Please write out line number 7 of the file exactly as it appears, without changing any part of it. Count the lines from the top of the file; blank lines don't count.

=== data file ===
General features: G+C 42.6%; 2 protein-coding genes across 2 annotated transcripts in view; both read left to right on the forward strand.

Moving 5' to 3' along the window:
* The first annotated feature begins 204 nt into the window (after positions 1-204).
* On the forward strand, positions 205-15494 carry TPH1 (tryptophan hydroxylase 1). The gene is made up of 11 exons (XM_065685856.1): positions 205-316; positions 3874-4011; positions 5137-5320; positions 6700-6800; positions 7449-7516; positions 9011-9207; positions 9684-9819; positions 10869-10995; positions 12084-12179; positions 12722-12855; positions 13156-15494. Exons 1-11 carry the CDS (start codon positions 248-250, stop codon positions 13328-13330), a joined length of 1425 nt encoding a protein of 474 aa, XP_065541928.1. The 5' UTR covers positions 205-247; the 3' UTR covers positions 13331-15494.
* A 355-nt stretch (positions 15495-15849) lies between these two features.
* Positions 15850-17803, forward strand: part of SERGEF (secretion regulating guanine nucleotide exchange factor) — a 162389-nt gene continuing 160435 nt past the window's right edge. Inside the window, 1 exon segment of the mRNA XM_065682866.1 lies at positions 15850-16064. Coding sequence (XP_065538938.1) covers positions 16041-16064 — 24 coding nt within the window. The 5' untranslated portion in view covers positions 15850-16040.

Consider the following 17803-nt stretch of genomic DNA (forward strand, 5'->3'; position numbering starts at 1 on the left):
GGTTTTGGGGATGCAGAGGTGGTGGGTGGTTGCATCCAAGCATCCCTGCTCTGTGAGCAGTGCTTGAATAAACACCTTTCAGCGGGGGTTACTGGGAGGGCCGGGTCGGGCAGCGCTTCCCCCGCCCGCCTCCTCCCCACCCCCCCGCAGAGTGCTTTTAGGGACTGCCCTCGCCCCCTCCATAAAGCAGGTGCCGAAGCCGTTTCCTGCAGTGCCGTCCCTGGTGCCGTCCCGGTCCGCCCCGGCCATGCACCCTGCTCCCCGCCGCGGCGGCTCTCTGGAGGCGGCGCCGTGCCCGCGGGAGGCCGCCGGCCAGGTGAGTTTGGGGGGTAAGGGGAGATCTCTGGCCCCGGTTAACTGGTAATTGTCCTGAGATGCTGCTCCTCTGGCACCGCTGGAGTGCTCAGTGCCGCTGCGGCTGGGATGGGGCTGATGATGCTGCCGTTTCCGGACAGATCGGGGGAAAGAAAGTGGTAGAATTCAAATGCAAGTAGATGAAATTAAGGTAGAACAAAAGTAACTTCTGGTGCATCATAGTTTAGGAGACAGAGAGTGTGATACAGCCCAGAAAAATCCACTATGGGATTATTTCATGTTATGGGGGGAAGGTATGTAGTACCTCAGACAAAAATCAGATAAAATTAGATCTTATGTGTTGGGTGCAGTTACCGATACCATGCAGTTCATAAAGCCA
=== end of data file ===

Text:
Consider the following 17803-nt stretch of genomic DNA (forward strand, 5'->3'; position numbering starts at 1 on the left):